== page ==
Case: Carrefour S.A. introduces topics of international finance including interest-rate parity, currency risk and the Eurobond market.
Case study Group 7 : Carrefour S.A.
In the summer of 2002,with total sales of (euro) EUR53.9 billion from more than 5,200 stores, Carrefour S.A. was Europe’s largest retailer. Over the past four years, Carrefour’s growth had occurred almost entirely outside France and included several large acquisitions. In the past, Carrefour management had generally financed company growth through securities denominated in the currency of business operations. Its investment banks, Morgan Stanley and UBS-Warburg, however, had recently suggested that Carrefour consider borrowing in British pounds sterling in order to take advantage of a borrowing opportunity in that currency.With a debt-financing requirement of EUR750 million, the bond issue would be one of Carrefour’s largest. Now, in August 2002, the investment bankers expected that the 10-years Carrefour bonds would be priced at a coupon rate of 5 ¼ in euros , 5 3/8 in British pounds, 3 5/8 in Swiss francs, or 5 ½ in U.S. dollars.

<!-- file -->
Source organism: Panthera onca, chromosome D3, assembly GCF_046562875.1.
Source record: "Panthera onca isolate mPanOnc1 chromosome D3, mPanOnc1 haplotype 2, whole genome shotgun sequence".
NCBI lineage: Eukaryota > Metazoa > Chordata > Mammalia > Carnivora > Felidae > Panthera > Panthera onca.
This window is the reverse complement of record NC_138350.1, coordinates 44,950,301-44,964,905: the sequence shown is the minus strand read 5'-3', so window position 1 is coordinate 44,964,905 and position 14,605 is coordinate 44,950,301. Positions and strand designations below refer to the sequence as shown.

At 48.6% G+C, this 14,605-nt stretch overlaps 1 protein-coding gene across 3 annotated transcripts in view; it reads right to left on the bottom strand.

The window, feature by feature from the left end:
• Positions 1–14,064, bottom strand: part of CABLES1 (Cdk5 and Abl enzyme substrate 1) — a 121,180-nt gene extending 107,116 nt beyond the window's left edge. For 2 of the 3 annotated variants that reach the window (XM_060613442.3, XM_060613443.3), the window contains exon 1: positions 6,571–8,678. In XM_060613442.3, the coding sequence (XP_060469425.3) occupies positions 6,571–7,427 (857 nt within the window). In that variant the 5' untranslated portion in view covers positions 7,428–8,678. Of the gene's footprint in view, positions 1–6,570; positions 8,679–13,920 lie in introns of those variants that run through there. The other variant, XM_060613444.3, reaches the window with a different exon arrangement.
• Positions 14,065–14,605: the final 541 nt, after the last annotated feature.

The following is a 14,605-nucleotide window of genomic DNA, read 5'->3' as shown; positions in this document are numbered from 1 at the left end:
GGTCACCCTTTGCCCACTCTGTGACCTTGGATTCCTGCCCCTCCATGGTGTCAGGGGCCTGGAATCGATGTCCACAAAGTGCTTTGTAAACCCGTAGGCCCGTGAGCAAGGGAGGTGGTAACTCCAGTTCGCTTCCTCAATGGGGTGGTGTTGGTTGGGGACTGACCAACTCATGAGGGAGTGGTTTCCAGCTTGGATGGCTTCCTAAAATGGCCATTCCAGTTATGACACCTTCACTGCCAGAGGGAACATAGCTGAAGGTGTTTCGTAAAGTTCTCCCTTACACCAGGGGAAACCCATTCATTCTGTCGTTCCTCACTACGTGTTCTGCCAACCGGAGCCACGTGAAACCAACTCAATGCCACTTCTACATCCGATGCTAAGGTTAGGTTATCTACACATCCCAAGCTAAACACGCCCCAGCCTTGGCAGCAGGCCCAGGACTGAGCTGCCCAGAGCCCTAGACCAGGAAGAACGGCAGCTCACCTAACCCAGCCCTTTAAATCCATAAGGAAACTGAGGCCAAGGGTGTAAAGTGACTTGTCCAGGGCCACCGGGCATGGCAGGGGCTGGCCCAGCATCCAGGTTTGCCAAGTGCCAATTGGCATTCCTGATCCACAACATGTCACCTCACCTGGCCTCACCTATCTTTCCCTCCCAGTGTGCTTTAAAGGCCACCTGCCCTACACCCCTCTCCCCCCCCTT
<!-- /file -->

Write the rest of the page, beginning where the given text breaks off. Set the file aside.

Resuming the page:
In 1963, Carrefour altered the world of retailing with the introduction of the “hyper-market” concept in the small French town of Sainte-Genevieve-des-Bois, southeast of Paris. This format combined a supermarket , drugstore, discount store ,and gas station into one massive, one-stop-shopping megastore. The original store had 2,500 square meters of retail space, 12 checkouts, and 400 parking spaces. The company expanded rapidly in France and beyond, opening its first store outside France (Belgium) in 1969, and outside Europe (Brazil) in 1975. In addition to strong organic growth, Carrefour pursued selective acquisition, including notable mergers with Euromarche and Montlaur in 1991, and Promodes in 1999. Exhibit 1 provides a history of Carrefour’s store portfolio from 1992 to 2001.
Carrefour was profitable in all major operating regions. In...
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